NEW YORK — Sanofi S.A. officials said Thursday that they were willing to boost the value of their company's offer to merge with A. H. Robins Co. if necessary to beat out other suitors for the pharmaceutical giant.
Separately, the committee representing Robins' shareholders in the company's Chapter 11 bankruptcy reorganization indicated that it was continuing negotiations with all three suitors and hoped to endorse a plan on Friday.
Approval of a reorganization plan by the committee, which has criticized the Sanofi proposal as inadequate for shareholders, is a key factor in gaining bankruptcy court approval of any plan.
Robins last week approved a reorganization plan in which Sanofi, France's second-largest pharmaceutical concern, would acquire 58% of the Richmond, Va.-based company over five years for $600 million in debt and convertible preferred stock. Sanofi also would control half of Robins' board.
Third Robins Plan
Sanofi also has arranged to meet the federal bankruptcy court's requirement that it set up a $2.475-billion trust to compensate the roughly 200,000 damage claims against Robins stemming from the Dalkon Shield birth control device it marketed in the 1970s.
The proposal was outlined in the massive revision of Robins' reorganization plan filed late Wednesday, the third such plan since Robins sought protection from creditors in August, 1985, due to the mounting Dalkon Shield claims.
Robins' previous reorganization proposal was based on a buyout plan from Rorer Group Inc., the Fort Washington, Pa., pharmaceutical company. Robins also has received a buyout offer from American Home Products Corp., of New York.
Robins and Sanofi officials on Thursday told a news conference the Sanofi plan would compensate Dalkon Shield claimants more quickly than the competing plans, while offering greater long-term value to shareholders through the combination of Robins' strengths in U.S. marketing and consumer products with Sanofi's greater research capabilities and international presence.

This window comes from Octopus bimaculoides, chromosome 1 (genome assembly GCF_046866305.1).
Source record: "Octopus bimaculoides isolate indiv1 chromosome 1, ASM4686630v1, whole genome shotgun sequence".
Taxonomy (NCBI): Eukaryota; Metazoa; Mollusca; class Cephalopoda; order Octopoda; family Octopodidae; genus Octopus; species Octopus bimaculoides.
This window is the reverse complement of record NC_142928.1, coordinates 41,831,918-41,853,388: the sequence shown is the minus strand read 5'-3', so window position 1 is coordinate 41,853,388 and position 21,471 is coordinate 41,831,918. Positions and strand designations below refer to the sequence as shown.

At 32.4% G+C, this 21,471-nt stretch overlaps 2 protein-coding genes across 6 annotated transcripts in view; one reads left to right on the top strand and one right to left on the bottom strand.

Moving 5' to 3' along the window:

However, Robert Miller, the lead attorney for the shareholders' committee, disputed Robins' contention that the immediate value of the Sanofi offer equalled the $25-per-share estimate for the Rorer and American Home plans.
"We don't believe the Sanofi deal is worth anything close in the near term to what the company believes it is worth," he said.
Miller said the committee was holding round-the-clock negotiations with all three suitors, and the other two were considering or had already enhanced their proposals. He declined to elaborate, citing agreements with the suitors, but said Sanofi would have to enhance short-term shareholder value "to a great extent" for its plan to be acceptable to the committee.
Jean-Francois Dehecq, Sanofi's chief operating officer, said Sanofi had not made any new proposals in response to the shareholders' committee complaints, but was prepared to top any other suitors.
"We are here to fight for Robins and to win," he said. "So if there are other proposals, we will look" at them.
E. Claiborne Robins Jr., the company's president and chief executive, said that under Chapter 11 Robins was bound to consider any other merger or buyout offers, but had not received "in writing" any beyond those already disclosed.
In other matters, Dehecq also said Sanofi did not plan to move Robins' headquarters operations from Richmond, Va., or to sell its profitable over-the-counter drug business.
He said Sanofi's strategy to was establish a U.S. presence that it did not already have and to strengthen its relatively weak over-the-counter drug lines, and it needed all of Robins present operations to do so.